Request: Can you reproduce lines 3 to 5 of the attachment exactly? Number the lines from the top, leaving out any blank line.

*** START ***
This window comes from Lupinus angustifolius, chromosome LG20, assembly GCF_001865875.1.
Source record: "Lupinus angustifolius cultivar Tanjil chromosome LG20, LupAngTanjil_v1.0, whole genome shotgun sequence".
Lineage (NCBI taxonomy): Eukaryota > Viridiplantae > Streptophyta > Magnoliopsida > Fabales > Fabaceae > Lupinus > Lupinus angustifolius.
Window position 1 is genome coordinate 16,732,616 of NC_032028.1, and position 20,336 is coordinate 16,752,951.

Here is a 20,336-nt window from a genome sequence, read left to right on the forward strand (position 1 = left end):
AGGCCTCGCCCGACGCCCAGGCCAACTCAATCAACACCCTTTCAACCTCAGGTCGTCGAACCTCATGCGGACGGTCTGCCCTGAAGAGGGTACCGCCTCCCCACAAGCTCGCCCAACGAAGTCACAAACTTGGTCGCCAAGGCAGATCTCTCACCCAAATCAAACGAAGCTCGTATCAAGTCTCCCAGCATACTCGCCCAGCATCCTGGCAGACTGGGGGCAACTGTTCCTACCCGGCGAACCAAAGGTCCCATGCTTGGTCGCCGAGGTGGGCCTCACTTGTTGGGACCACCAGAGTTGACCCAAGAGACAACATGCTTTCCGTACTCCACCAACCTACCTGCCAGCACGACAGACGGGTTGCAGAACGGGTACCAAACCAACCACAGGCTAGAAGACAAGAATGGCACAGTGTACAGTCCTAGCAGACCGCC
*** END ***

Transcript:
Lineage (NCBI taxonomy): Eukaryota > Viridiplantae > Streptophyta > Magnoliopsida > Fabales > Fabaceae > Lupinus > Lupinus angustifolius.
Window position 1 is genome coordinate 16,732,616 of NC_032028.1, and position 20,336 is coordinate 16,752,951.

Here is a 20,336-nt window from a genome sequence, read left to right on the forward strand (position 1 = left end):